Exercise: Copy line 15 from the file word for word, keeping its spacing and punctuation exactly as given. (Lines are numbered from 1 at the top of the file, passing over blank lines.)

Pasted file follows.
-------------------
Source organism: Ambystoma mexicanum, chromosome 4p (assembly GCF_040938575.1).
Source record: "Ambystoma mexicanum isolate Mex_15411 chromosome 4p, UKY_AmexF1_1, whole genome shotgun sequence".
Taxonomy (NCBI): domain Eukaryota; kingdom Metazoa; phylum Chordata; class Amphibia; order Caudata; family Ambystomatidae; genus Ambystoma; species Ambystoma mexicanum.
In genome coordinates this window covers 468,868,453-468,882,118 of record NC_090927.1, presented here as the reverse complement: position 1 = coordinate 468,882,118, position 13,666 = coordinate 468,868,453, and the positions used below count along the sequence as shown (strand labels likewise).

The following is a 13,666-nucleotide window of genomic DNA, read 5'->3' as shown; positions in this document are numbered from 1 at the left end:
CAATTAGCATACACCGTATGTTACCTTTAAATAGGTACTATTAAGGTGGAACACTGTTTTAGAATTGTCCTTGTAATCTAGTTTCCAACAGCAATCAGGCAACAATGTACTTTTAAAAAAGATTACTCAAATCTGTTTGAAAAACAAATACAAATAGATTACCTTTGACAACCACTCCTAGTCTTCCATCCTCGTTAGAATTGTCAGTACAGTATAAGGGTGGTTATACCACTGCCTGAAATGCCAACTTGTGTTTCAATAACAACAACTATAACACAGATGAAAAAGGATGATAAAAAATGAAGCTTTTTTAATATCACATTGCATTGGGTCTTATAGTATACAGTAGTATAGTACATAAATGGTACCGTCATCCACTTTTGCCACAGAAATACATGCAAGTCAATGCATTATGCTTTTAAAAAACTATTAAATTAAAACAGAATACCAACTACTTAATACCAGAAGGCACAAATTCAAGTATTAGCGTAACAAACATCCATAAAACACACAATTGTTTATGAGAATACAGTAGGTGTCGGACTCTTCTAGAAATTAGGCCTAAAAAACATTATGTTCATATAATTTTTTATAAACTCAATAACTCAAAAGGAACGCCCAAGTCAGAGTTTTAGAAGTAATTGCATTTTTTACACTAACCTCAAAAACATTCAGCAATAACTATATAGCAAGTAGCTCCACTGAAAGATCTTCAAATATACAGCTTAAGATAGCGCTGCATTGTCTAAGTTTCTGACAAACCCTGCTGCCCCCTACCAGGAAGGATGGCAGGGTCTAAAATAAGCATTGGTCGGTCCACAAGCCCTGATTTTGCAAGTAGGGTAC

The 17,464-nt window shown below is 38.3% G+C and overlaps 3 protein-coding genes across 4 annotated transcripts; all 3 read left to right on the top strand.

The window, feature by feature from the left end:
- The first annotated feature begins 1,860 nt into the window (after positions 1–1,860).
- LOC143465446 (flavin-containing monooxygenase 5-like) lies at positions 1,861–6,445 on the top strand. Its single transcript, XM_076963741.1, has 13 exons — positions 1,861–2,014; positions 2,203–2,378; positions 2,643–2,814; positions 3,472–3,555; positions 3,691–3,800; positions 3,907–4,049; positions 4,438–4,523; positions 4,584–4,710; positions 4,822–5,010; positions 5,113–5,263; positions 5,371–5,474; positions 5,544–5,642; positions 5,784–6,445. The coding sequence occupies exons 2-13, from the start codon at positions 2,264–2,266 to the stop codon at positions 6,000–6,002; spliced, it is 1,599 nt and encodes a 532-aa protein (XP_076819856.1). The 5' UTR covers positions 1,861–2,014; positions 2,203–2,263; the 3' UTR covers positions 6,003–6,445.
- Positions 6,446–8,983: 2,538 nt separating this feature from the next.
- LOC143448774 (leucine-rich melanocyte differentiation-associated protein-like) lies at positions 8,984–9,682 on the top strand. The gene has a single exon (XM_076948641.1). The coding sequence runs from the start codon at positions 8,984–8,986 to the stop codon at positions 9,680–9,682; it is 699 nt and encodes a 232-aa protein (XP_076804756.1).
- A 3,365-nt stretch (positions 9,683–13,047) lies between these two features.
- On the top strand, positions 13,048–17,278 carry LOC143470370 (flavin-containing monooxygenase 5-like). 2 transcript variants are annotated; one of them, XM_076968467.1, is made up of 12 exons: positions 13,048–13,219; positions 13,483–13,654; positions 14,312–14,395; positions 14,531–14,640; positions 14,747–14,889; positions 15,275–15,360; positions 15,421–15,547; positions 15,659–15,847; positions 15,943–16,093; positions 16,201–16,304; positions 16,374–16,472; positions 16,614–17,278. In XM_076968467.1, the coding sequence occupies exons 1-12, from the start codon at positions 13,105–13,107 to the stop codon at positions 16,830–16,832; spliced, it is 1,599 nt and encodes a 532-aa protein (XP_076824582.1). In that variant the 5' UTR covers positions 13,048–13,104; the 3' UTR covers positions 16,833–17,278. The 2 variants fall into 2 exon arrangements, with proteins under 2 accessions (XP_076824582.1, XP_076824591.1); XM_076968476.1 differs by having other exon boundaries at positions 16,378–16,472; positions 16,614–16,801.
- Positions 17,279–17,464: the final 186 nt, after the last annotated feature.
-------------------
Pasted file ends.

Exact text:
- Positions 17,279–17,464: the final 186 nt, after the last annotated feature.